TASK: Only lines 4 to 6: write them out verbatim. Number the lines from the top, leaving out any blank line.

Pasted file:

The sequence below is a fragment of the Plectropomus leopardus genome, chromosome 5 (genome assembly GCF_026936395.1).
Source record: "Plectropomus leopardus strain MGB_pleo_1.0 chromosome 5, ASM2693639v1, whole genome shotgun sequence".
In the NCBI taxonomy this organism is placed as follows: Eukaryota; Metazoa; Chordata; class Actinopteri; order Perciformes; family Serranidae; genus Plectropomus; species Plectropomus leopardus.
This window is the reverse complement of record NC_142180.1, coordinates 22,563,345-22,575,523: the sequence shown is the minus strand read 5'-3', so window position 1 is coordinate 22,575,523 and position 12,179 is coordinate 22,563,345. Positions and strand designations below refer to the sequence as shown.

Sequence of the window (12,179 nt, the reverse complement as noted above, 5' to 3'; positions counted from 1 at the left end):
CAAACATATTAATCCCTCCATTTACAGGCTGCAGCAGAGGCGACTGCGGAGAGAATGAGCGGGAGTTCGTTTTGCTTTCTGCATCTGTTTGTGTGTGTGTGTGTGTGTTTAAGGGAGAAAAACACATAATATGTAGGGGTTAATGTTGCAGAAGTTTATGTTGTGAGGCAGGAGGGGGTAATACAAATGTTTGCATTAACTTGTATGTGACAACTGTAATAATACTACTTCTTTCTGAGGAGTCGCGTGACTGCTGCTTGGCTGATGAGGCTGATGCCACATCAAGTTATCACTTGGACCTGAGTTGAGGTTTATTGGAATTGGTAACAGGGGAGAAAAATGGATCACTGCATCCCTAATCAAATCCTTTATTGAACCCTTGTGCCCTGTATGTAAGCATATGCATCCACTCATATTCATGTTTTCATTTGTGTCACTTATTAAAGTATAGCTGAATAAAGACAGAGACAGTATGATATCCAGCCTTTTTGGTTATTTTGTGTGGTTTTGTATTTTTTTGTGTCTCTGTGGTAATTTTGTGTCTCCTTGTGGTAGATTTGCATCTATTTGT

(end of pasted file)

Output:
This window is the reverse complement of record NC_142180.1, coordinates 22,563,345-22,575,523: the sequence shown is the minus strand read 5'-3', so window position 1 is coordinate 22,575,523 and position 12,179 is coordinate 22,563,345. Positions and strand designations below refer to the sequence as shown.

Sequence of the window (12,179 nt, the reverse complement as noted above, 5' to 3'; positions counted from 1 at the left end):
CAAACATATTAATCCCTCCATTTACAGGCTGCAGCAGAGGCGACTGCGGAGAGAATGAGCGGGAGTTCGTTTTGCTTTCTGCATCTGTTTGTGTGTGTGTGTGTGTGTTTAAGGGAGAAAAACACATAATATGTAGGGGTTAATGTTGCAGAAGTTTATGTTGTGAGGCAGGAGGGGGTAATACAAATGTTTGCATTAACTTGTATGTGACAACTGTAATAATACTACTTCTTTCTGAGGAGTCGCGTGACTGCTGCTTGGCTGATGAGGCTGATGCCACATCAAGTTATCACTTGGACCTGAGTTGAGGTTTATTGGAATTGGTAACAGGGGAGAAAAATGGATCACTGCATCCCTAATCAAATCCTTTATTGAACCCTTGTGCCCTGTATGTAAGCATATGCATCCACTCATATTCATGTTTTCATTTGTGTCACTTATTAAAGTATAGCTGAATAAAGACAGAGACAGTATGATATCCAGCCTTTTTGGTTATTTTGTGTGGTTTTGTATTTTTTTGTGTCTCTGTGGTAATTTTGTGTCTCCTTGTGGTAGATTTGCATCTATTTGT